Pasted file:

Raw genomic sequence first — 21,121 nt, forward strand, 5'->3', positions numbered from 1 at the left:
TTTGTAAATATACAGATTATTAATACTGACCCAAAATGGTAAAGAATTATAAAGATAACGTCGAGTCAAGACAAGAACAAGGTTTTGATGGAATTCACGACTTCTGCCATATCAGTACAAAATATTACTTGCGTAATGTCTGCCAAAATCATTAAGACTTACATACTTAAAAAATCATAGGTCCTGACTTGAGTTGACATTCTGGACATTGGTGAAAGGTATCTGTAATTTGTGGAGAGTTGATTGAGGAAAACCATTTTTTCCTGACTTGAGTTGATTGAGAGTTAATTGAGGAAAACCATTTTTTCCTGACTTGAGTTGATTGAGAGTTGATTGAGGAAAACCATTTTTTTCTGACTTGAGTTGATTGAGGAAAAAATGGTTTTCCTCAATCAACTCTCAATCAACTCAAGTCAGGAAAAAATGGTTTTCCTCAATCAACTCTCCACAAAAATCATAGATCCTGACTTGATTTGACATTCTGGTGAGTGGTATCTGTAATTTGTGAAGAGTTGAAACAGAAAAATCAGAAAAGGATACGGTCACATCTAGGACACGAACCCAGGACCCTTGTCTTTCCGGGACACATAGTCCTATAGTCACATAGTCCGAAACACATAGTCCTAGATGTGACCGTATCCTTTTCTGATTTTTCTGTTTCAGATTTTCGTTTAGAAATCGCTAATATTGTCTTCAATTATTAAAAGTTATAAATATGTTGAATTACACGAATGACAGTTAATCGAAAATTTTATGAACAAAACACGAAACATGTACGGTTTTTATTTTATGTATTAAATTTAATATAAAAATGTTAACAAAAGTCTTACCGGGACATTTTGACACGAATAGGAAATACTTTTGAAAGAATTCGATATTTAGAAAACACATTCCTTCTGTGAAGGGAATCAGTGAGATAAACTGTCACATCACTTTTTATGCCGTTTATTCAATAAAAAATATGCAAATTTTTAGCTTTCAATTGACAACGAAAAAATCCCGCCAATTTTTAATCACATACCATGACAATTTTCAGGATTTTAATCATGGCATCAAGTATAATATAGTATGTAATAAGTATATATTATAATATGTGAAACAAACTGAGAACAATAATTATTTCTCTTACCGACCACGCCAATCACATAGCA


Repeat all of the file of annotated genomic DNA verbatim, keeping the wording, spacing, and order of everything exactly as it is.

Raw genomic sequence first — 21,121 nt, forward strand, 5'->3', positions numbered from 1 at the left:
TTTGTAAATATACAGATTATTAATACTGACCCAAAATGGTAAAGAATTATAAAGATAACGTCGAGTCAAGACAAGAACAAGGTTTTGATGGAATTCACGACTTCTGCCATATCAGTACAAAATATTACTTGCGTAATGTCTGCCAAAATCATTAAGACTTACATACTTAAAAAATCATAGGTCCTGACTTGAGTTGACATTCTGGACATTGGTGAAAGGTATCTGTAATTTGTGGAGAGTTGATTGAGGAAAACCATTTTTTCCTGACTTGAGTTGATTGAGAGTTAATTGAGGAAAACCATTTTTTCCTGACTTGAGTTGATTGAGAGTTGATTGAGGAAAACCATTTTTTTCTGACTTGAGTTGATTGAGGAAAAAATGGTTTTCCTCAATCAACTCTCAATCAACTCAAGTCAGGAAAAAATGGTTTTCCTCAATCAACTCTCCACAAAAATCATAGATCCTGACTTGATTTGACATTCTGGTGAGTGGTATCTGTAATTTGTGAAGAGTTGAAACAGAAAAATCAGAAAAGGATACGGTCACATCTAGGACACGAACCCAGGACCCTTGTCTTTCCGGGACACATAGTCCTATAGTCACATAGTCCGAAACACATAGTCCTAGATGTGACCGTATCCTTTTCTGATTTTTCTGTTTCAGATTTTCGTTTAGAAATCGCTAATATTGTCTTCAATTATTAAAAGTTATAAATATGTTGAATTACACGAATGACAGTTAATCGAAAATTTTATGAACAAAACACGAAACATGTACGGTTTTTATTTTATGTATTAAATTTAATATAAAAATGTTAACAAAAGTCTTACCGGGACATTTTGACACGAATAGGAAATACTTTTGAAAGAATTCGATATTTAGAAAACACATTCCTTCTGTGAAGGGAATCAGTGAGATAAACTGTCACATCACTTTTTATGCCGTTTATTCAATAAAAAATATGCAAATTTTTAGCTTTCAATTGACAACGAAAAAATCCCGCCAATTTTTAATCACATACCATGACAATTTTCAGGATTTTAATCATGGCATCAAGTATAATATAGTATGTAATAAGTATATATTATAATATGTGAAACAAACTGAGAACAATAATTATTTCTCTTACCGACCACGCCAATCACATAGCA